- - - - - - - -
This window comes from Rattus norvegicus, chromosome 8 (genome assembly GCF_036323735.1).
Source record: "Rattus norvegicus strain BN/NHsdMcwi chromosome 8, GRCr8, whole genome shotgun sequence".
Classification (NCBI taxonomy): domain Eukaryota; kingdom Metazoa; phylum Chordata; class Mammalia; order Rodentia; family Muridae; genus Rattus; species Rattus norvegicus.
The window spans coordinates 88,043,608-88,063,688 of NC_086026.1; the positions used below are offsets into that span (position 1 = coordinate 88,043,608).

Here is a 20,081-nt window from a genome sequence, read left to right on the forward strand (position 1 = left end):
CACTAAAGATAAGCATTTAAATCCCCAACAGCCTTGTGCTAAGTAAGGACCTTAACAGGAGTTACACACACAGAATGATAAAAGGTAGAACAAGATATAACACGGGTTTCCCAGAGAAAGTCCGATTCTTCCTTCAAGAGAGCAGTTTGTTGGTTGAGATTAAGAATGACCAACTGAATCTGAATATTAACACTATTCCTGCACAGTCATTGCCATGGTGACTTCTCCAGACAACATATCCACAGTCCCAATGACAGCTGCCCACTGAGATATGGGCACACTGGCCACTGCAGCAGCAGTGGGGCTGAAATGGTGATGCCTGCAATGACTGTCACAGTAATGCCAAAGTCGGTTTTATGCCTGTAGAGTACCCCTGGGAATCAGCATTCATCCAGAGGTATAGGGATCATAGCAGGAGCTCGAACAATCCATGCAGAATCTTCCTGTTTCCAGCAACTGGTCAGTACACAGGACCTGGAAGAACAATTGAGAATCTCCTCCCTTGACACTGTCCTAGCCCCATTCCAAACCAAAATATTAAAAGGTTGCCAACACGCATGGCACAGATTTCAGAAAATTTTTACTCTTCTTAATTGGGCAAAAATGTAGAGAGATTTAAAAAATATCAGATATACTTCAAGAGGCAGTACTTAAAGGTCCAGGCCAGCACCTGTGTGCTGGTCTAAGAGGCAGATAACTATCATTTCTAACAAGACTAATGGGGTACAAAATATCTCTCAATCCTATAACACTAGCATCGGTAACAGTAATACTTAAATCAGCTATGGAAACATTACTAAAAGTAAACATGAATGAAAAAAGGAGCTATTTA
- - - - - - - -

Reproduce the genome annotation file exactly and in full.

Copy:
This window comes from Rattus norvegicus, chromosome 8 (genome assembly GCF_036323735.1).
Source record: "Rattus norvegicus strain BN/NHsdMcwi chromosome 8, GRCr8, whole genome shotgun sequence".
Classification (NCBI taxonomy): domain Eukaryota; kingdom Metazoa; phylum Chordata; class Mammalia; order Rodentia; family Muridae; genus Rattus; species Rattus norvegicus.
The window spans coordinates 88,043,608-88,063,688 of NC_086026.1; the positions used below are offsets into that span (position 1 = coordinate 88,043,608).

Here is a 20,081-nt window from a genome sequence, read left to right on the forward strand (position 1 = left end):
CACTAAAGATAAGCATTTAAATCCCCAACAGCCTTGTGCTAAGTAAGGACCTTAACAGGAGTTACACACACAGAATGATAAAAGGTAGAACAAGATATAACACGGGTTTCCCAGAGAAAGTCCGATTCTTCCTTCAAGAGAGCAGTTTGTTGGTTGAGATTAAGAATGACCAACTGAATCTGAATATTAACACTATTCCTGCACAGTCATTGCCATGGTGACTTCTCCAGACAACATATCCACAGTCCCAATGACAGCTGCCCACTGAGATATGGGCACACTGGCCACTGCAGCAGCAGTGGGGCTGAAATGGTGATGCCTGCAATGACTGTCACAGTAATGCCAAAGTCGGTTTTATGCCTGTAGAGTACCCCTGGGAATCAGCATTCATCCAGAGGTATAGGGATCATAGCAGGAGCTCGAACAATCCATGCAGAATCTTCCTGTTTCCAGCAACTGGTCAGTACACAGGACCTGGAAGAACAATTGAGAATCTCCTCCCTTGACACTGTCCTAGCCCCATTCCAAACCAAAATATTAAAAGGTTGCCAACACGCATGGCACAGATTTCAGAAAATTTTTACTCTTCTTAATTGGGCAAAAATGTAGAGAGATTTAAAAAATATCAGATATACTTCAAGAGGCAGTACTTAAAGGTCCAGGCCAGCACCTGTGTGCTGGTCTAAGAGGCAGATAACTATCATTTCTAACAAGACTAATGGGGTACAAAATATCTCTCAATCCTATAACACTAGCATCGGTAACAGTAATACTTAAATCAGCTATGGAAACATTACTAAAAGTAAACATGAATGAAAAAAGGAGCTATTTA